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Re: XHTML 2.0 - no interest in RDF/XML?

From: Masayasu Ishikawa <mimasa@w3.org>
Date: Fri, 16 Aug 2002 00:41:33 +0900 (JST)
Message-Id: <20020816.004133.41651172.mimasa@w3.org>
To: www-html@w3.org

"Manos Batsis" <m.batsis@bsnet.gr> wrote:

> The first question to ask is, what forms of validation will the WG
> offer?

Good question.  Our position is that the Abstract Definition is
the normative definition, which is schema-language independent.
then it may be implemented in any schema language, and we will
provide some implementations.

> I am sure that an XML Schema based on [1] will be included 
> as normative.


> IMHO a Relax NG should also be included; the 
> language is very popular and this will certainly be a demonstration 
> of good will from W3C.

This is not clear at the moment.  We haven't discussed whether
we should (normatively or informatively) provide a RELAX NG
implementation as an official product yet.  I would say it depends
on how much demand we would receive.  Technically I don't see
a problem, given that if we do so most probably I would work on
it, and I (personally) already have a prototype of it.  If RDF
would go for RELAX NG, that would be a good motivation.

> I also suppose a DTD will probably be offered as well (based on [2]). 

Well, officially yes.  Personally not so sure.  I understand many
people still want it and we could offer something, but most probably
it cannot fully describe the language and even worse, it would
introduce some unreasonable restrictions.  Personally I'm not tempted
to require DTD validity as part of conformance.

> The above three may not provide the same level of validation though... 
> Has the WG considered this as a problem? 

My experience with various XHTML modularization implementations is
that nothing is perfect to fully describe the language, unfortunately.
So far we've required DTD validity for "strictly conforming" XHTML
documents, as those are relatively simple and DTD is more mature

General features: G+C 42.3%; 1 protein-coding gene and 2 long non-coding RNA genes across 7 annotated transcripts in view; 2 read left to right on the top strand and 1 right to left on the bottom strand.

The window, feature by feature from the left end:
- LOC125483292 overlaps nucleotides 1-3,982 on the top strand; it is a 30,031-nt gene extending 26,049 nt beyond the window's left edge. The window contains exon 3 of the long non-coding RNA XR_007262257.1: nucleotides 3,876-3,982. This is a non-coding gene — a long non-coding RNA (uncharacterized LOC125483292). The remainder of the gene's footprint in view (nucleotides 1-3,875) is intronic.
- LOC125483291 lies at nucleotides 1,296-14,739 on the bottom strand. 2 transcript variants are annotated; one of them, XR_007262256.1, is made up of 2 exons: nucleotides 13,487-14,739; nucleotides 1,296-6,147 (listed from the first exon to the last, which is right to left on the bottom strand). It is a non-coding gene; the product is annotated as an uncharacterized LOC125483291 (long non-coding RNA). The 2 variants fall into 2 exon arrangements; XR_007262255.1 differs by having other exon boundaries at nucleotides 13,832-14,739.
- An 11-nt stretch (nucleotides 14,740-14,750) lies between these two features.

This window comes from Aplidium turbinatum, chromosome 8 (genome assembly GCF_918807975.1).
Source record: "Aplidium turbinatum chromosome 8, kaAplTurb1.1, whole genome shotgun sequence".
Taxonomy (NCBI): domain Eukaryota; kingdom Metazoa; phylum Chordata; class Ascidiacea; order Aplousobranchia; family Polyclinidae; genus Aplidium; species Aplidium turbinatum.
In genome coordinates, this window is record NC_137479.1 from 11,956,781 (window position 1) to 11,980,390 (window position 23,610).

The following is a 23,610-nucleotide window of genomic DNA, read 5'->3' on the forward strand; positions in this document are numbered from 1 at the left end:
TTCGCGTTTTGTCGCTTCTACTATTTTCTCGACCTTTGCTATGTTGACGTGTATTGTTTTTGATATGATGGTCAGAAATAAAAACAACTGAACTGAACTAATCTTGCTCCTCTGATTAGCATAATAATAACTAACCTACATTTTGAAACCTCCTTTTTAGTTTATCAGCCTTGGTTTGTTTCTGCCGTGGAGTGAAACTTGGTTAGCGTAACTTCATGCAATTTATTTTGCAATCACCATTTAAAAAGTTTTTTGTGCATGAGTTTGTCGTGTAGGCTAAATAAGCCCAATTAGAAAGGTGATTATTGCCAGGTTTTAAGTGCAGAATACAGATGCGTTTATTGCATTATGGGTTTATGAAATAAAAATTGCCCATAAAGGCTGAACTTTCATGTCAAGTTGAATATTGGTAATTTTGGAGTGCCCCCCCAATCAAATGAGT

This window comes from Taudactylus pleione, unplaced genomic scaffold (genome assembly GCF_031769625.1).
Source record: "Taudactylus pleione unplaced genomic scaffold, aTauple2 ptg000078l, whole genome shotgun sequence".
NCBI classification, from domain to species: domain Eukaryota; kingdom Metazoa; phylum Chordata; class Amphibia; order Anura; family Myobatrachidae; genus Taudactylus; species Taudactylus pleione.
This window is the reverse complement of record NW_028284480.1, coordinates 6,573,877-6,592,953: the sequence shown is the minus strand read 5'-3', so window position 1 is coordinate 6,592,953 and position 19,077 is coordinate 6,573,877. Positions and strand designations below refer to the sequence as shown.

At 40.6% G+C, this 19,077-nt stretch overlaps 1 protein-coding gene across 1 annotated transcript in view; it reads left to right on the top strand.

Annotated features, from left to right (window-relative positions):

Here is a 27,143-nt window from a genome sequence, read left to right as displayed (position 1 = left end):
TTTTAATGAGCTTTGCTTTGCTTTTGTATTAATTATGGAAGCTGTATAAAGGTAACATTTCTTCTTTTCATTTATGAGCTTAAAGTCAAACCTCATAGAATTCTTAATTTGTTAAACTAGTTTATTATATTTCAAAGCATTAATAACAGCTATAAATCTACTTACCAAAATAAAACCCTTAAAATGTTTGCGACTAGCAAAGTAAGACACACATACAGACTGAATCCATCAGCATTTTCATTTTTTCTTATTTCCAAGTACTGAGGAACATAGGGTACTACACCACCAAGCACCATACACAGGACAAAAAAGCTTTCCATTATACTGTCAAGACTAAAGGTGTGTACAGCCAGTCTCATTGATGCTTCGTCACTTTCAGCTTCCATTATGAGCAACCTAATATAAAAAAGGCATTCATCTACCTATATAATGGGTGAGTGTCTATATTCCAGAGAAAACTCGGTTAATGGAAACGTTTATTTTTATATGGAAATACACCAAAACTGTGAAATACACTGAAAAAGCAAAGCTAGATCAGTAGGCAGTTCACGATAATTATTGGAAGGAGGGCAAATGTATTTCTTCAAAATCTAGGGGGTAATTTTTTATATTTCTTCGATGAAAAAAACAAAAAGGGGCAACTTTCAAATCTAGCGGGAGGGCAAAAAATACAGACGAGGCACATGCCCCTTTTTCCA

than other schema languages.  But for XHTML2, I think we should
seriously reconsider this issue.  That's what the "DTD Bias" issue


> > namespace="##other" with processContents="skip", you mean?
> Yes. Here's something based on [3]:
> Um... forgive my ignorance but my age puts me in the "new generation" 
> of authors; I have never used DTDs. Can we offer the above functionality
> using DTDs?

Unfortunately, no.  DTD is damn too silly on this front.

> The above may seem kind of loose; one may argue that I can put any 
> number of attributes and still be valid. That is the intention, since
> the 
> document is always the subject and each attribute-value pair 
> corresponds to predicate-object, so we do have correct triples.

Meanwhile, if you are interested in it, you may take a look at
the proposed new Metainformation Module, currently implemented in


As I mentioned in other message, it's a small change and doesn't
go very far, but at least it allows you to specify subject-property-
object triple rather than key-value pair.

> Finally, will the WG consider to document the use of the link element 
> for metadata purposes?
> <link rel="meta" href="someName.rdf" />

Since it's already documented in RDF Model and Syntax REC, nothing
prevents you to use it, just like P3P's usage of the link element.
Anyway, I see no problem to mention it if people find it useful.

> [1] http://www.w3.org/TR/xhtml-m12n-schema/
> [2] http://www.w3.org/TR/xhtml-modularization/
> [3]
> http://www.w3.org/TR/xhtml-m12n-schema/schema_module_defs.html#a_smodule
> _Metainformation

In another message, you wrote:

> I also like Patrick Stickler's approach at [1] (actually that's more
> like my initial thought about introducing a section in the head element;

Unfortunately, as I said in other message, it just doesn't work in DTD.
ANY in DTD is not as smart as ##any in XML Schema.

Masayasu Ishikawa / mimasa@w3.org
W3C - World Wide Web Consortium
Received on Thursday, 15 August 2002 11:41:35 UTC

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